FYI April is .....
... Autism Awareness Month!!
Please take a few minutes to read and pass on.
What is Autism Awareness Month?
Autism Awareness Month, celebrated every year in April, provides an opportunity for families, friends, and local communities to raise public awareness about Autism. It is sponsored by the Autism Society of America (ASA). Individuals and communities can get involved by participating in activities sponsored by their local ASA chapter or by promoting services related to autism.
What is Autism?
Autism is a complex developmental disability that typically appears during the first three years of life and affects a personís ability to communicate and interact with others. Autism is defined by a certain set of behaviors and is a "spectrum disorder" that affects individuals differently and to varying degrees.
There is no known single cause for Autism, but it is generally accepted that it is caused by abnormalities in brain structure or function. Brain scans show differences in the shape and structure of the brain in children with Autism versus neuro-typical children. Researchers are investigating a number of theories, including the link between heredity, genetics and medical problems. In many families, there appears to be a pattern of Autism or related disabilities, further supporting a genetic basis to the disorder. While no one gene has been identified as causing Autism, researchers are searching for irregular segments of genetic code that children with autism may have inherited. It also appears that some children are born with a susceptibility to Autism, but researchers have not yet identified a single "trigger" that causes Autism to develop.
Other researchers are investigating the possibility that under certain conditions, a cluster of unstable genes may interfere with brain development, resulting in Autism. Still other researchers are investigating problems during pregnancy or delivery as well as environmental factors, such as viral infections, metabolic imbalances, and exposure to environmental chemicals. Autism tends to occur more frequently than expected among individuals who have certain medical conditions, including Fragile X syndrome, tuberous sclerosis, congenital rubella syndrome, and untreated phenylketonuria (PKU). Some harmful substances ingested during pregnancy also have been associated with an increased risk of Autism. Research indicates that other factors besides the genetic component are contributing to the rise in increasing occurrences of ASD, such as environmental toxins (e.g., heavy metals such as mercury), which are more prevalent in our current environment than in the past. Findings indicate that many children with Autism or those who are at risk of developing Autism have a metabolic impairment that reduces their ability to rid their bodies of heavy metals and other toxins. Build-up of these toxins in the body can lead to brain and nervous system damage and developmental delays.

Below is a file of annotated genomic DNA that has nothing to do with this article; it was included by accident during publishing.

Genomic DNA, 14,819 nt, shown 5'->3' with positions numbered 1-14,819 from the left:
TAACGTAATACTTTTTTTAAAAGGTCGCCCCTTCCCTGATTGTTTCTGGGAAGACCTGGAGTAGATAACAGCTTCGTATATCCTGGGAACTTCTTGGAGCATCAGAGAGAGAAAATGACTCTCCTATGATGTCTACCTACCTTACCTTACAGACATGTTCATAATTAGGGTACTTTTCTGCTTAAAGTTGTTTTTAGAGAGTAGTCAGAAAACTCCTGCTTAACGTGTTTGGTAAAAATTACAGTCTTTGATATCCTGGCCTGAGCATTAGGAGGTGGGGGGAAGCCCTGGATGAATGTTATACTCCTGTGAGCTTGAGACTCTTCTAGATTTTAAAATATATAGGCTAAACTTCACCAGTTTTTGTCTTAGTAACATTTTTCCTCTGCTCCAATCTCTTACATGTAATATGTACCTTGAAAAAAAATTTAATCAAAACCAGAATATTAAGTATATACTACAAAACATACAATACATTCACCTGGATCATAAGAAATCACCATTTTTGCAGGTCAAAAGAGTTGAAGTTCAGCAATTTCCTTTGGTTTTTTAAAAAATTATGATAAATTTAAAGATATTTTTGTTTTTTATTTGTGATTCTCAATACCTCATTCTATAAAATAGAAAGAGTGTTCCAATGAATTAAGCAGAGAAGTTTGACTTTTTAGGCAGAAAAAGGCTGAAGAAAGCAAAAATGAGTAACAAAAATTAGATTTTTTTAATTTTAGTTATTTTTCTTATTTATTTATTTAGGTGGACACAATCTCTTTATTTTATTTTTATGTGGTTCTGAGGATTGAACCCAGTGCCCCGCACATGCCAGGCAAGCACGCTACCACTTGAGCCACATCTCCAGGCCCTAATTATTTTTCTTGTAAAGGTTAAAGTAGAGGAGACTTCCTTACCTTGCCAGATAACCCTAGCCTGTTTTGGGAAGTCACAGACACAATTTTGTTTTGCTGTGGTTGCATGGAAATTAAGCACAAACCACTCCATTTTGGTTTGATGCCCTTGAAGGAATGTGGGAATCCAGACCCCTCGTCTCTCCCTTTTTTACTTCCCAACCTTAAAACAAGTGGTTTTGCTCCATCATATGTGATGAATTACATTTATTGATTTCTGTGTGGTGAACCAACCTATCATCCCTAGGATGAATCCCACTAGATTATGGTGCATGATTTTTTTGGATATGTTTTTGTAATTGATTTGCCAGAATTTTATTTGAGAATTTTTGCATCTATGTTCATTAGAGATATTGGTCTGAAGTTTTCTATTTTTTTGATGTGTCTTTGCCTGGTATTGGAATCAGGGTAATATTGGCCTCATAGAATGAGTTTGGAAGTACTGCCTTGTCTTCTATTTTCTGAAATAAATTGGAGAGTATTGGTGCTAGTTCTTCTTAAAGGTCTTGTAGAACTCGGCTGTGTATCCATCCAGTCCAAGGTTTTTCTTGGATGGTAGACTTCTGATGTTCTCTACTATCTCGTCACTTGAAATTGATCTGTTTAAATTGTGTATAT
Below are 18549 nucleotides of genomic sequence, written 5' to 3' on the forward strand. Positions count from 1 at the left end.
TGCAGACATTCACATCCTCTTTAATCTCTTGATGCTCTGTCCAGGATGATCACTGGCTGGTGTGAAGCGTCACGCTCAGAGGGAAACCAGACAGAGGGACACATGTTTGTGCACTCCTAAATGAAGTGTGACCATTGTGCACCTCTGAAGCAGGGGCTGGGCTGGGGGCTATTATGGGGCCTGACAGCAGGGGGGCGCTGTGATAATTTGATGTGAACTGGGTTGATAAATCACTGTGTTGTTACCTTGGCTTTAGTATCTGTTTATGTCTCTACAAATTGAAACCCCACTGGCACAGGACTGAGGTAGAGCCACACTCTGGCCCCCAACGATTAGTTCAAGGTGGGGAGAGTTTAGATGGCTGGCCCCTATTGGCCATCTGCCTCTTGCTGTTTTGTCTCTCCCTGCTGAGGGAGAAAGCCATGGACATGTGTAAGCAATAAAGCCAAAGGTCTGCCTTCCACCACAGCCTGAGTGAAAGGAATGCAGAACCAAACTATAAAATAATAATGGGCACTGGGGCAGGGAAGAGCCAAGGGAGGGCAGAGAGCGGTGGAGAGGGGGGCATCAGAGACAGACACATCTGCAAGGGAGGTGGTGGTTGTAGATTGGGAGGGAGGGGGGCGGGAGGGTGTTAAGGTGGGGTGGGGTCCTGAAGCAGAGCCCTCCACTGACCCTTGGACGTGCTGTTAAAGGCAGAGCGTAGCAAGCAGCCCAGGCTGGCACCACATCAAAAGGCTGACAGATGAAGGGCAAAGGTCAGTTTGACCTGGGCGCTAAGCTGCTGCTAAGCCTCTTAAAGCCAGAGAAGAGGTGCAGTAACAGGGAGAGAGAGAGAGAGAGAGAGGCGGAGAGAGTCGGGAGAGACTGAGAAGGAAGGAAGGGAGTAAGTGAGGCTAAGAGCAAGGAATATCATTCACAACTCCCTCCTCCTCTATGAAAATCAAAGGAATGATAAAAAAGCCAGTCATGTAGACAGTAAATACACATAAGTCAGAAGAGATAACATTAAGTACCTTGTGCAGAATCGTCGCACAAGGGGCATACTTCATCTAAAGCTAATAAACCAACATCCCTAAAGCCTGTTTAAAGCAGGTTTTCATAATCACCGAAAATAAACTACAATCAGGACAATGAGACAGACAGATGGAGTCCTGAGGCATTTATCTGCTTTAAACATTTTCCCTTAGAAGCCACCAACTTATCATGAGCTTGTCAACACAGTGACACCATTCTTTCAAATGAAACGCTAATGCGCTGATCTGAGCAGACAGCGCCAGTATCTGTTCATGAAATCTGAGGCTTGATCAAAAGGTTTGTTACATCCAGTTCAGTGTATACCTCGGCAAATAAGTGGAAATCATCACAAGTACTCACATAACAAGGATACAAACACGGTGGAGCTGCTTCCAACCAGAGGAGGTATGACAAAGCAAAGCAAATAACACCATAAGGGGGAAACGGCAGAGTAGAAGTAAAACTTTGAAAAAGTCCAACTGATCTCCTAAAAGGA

In February 2007, the Centers for Disease Control and Prevention issued their ADDME Autism prevalence report. The report, which looked at a sample of 8 year olds in 2000 and 2002, concluded that the prevalence of Autism had risen to 1 in every 150 American children, and almost 1 in 94 boys. These numbers are higher than pediatric cancer, diabetes, and AIDS COMBINED! The issuance of this report caused a media uproar, but the news was not a surprise to ASA or to the 1.5 million Americans living with the effects of Autism spectrum disorder. Based on statistics from the U.S. Department of Education and other governmental agencies, Autism is growing at a startling rate of 10-17 percent per year. At this rate, the ASA estimates that the prevalence of Autism could reach 4 million Americans in the next decade. Autism knows no racial, ethnic, or social boundaries; family income levels; lifestyle choices; or educational levels, and can affect any family and any child.